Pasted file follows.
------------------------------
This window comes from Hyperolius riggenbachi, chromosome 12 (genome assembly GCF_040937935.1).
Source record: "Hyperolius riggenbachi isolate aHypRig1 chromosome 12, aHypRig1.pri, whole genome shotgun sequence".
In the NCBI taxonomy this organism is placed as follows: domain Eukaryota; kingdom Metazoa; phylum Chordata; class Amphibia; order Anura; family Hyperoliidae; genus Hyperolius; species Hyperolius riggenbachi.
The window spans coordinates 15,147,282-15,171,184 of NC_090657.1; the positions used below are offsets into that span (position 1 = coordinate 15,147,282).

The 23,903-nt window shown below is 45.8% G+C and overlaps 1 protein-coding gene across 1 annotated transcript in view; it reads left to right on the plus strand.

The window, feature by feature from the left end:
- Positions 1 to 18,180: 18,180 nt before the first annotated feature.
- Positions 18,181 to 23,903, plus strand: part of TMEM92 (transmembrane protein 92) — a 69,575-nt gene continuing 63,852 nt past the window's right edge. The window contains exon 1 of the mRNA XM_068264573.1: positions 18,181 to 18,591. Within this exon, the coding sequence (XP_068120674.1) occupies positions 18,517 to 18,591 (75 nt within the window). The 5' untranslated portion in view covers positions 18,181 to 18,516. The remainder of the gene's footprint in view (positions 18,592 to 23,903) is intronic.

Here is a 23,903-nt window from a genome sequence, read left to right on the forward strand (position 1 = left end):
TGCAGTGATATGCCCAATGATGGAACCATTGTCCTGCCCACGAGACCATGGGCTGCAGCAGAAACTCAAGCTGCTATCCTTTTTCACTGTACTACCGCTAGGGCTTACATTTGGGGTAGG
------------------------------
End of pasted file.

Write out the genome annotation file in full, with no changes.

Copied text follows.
This window comes from Hyperolius riggenbachi, chromosome 12 (genome assembly GCF_040937935.1).
Source record: "Hyperolius riggenbachi isolate aHypRig1 chromosome 12, aHypRig1.pri, whole genome shotgun sequence".
In the NCBI taxonomy this organism is placed as follows: domain Eukaryota; kingdom Metazoa; phylum Chordata; class Amphibia; order Anura; family Hyperoliidae; genus Hyperolius; species Hyperolius riggenbachi.
The window spans coordinates 15,147,282-15,171,184 of NC_090657.1; the positions used below are offsets into that span (position 1 = coordinate 15,147,282).

The 23,903-nt window shown below is 45.8% G+C and overlaps 1 protein-coding gene across 1 annotated transcript in view; it reads left to right on the plus strand.

The window, feature by feature from the left end:
- Positions 1 to 18,180: 18,180 nt before the first annotated feature.
- Positions 18,181 to 23,903, plus strand: part of TMEM92 (transmembrane protein 92) — a 69,575-nt gene continuing 63,852 nt past the window's right edge. The window contains exon 1 of the mRNA XM_068264573.1: positions 18,181 to 18,591. Within this exon, the coding sequence (XP_068120674.1) occupies positions 18,517 to 18,591 (75 nt within the window). The 5' untranslated portion in view covers positions 18,181 to 18,516. The remainder of the gene's footprint in view (positions 18,592 to 23,903) is intronic.

Here is a 23,903-nt window from a genome sequence, read left to right on the forward strand (position 1 = left end):
TGCAGTGATATGCCCAATGATGGAACCATTGTCCTGCCCACGAGACCATGGGCTGCAGCAGAAACTCAAGCTGCTATCCTTTTTCACTGTACTACCGCTAGGGCTTACATTTGGGGTAGG